Our Dot Day Activities

Today was a very fun day in the library. We started celebrating Dot Day today and I had 4 classes, grades one through four today. Here’s what we did.

First Grade – After watching the archived livestream of Peter H. Reynolds reading The Dot, an event I was fortunate enough to be a part of in 2012, students used the Paint program on the computers to create their own dot. One of the cool things about the computers we have in our lab is that they are touch screens. This made drawing and coloring the dots much easier for the younger students, compared to using the mouse. We saved their dots and I’ll be putting together a slide show of their work soon. The dots were printed out, the students signed them of course, and they took them home.

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photoSecond Grade – These students did the same thing as first grade, but actually had another option for drawing their dots – they had the option of using a stylus for their drawings. If you’re wondering why the first graders didn’t have this option, it’s because I didn’t know we had them. They are actually hidden in the monitors and a fellow library media specialist told me about them. These students had the option of using the mouse, their fingers, or the stylus for their dot drawings.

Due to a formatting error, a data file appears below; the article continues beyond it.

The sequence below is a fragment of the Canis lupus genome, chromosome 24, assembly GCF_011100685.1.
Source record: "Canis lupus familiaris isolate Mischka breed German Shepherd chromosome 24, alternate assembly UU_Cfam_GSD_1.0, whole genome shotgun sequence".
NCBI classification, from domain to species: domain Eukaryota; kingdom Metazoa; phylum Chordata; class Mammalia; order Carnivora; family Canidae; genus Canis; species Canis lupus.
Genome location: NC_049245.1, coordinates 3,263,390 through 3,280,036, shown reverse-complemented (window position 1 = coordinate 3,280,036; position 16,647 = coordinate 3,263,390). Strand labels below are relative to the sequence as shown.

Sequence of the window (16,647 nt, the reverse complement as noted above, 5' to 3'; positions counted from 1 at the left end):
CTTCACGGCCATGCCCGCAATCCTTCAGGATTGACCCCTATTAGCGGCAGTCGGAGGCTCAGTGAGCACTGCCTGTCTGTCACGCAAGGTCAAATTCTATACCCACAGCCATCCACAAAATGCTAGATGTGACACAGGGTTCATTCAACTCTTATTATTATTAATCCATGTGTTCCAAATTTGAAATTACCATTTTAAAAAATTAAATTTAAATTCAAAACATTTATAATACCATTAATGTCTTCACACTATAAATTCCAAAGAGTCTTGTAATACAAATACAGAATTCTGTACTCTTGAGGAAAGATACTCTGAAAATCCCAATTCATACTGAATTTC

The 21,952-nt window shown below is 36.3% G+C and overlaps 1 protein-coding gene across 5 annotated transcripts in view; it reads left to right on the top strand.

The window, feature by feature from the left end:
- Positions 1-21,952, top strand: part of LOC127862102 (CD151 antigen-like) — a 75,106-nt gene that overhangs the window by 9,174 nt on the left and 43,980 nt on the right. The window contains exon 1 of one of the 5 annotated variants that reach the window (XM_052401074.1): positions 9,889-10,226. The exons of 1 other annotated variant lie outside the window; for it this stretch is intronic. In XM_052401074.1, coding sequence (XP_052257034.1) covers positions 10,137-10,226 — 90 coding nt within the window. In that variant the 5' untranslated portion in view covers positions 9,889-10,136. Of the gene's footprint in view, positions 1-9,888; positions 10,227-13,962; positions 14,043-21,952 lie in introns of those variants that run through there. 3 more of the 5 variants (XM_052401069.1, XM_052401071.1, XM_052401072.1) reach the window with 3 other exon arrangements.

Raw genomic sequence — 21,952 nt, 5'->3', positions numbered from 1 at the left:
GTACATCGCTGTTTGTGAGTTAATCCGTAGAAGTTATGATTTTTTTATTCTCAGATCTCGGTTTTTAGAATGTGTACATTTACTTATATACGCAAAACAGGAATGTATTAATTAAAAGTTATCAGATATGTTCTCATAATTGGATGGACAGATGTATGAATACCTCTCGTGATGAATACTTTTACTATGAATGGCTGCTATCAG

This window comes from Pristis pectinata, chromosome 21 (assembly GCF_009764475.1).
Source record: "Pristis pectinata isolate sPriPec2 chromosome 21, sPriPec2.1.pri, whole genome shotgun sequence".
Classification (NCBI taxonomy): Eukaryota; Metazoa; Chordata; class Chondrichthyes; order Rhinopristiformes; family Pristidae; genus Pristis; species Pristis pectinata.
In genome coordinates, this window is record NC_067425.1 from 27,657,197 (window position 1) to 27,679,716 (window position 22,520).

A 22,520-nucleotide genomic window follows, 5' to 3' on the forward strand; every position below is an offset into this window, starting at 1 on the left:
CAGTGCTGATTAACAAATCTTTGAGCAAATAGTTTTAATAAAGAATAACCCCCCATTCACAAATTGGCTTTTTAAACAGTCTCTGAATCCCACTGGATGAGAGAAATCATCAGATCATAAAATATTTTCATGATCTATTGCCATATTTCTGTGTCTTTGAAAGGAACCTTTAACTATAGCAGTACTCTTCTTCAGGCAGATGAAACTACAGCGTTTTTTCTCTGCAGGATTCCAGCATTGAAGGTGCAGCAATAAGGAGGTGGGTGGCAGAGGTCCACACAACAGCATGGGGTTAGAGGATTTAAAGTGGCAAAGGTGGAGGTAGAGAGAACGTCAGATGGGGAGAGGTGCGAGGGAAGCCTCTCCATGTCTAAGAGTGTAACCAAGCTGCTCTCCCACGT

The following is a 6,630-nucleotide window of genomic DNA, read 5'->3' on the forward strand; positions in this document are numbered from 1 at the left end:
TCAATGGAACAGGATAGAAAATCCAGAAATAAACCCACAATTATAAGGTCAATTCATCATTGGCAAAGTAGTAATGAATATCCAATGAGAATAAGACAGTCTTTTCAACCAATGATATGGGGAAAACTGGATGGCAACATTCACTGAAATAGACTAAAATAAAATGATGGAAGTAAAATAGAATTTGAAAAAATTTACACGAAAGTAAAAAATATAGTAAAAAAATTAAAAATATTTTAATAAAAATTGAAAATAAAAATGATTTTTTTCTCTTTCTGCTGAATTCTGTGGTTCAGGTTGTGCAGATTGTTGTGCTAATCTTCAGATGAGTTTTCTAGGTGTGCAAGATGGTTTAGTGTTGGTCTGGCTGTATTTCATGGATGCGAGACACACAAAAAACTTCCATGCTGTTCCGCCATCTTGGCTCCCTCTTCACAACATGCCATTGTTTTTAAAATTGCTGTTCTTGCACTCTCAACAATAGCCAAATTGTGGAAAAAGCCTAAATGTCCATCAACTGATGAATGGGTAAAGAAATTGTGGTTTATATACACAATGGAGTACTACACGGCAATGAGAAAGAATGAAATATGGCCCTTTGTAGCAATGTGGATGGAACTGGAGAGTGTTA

Third Grade – These students actually started their projects in art class about a week ago. The art teacher was working on watercolor paintings with the kids and after talking with him and telling him about Dot Day, he agreed to have the students paint their dots in art. When the students came to class today, they watched the reading of The Dot, and then went to work with their watercolor dots. The dots were very cool, but I decided to have the students create new dots with the help of their classmates. The kids cut out their dots and cut them into fourths (a little math lesson tossed in). Students kept one fourth of their original dot and then placed the rest on a table. Every student then went to the table and picked out 3 other pieces to complete their new dot. Then, they glued everything together, creating a new, collaborative dot. One of the best parts of this project was hearing a student say “We’re doing art in the library!”

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Fourth Grade – After watching the reading of the story, fourth graders grabbed their markers and were told to color their dot on a special piece of paper. They didn’t realize their dots would be coming to life. Using the colAR app, students were able to use an iPad or iPod Touch to spin and rotate. They loved this and many even decided to create a second or third dot. They were excited to go home and download the app and show their parents.

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Overall, it was a great day. More classes will be doing similar activities in the coming days, but the kids loved it, as did I.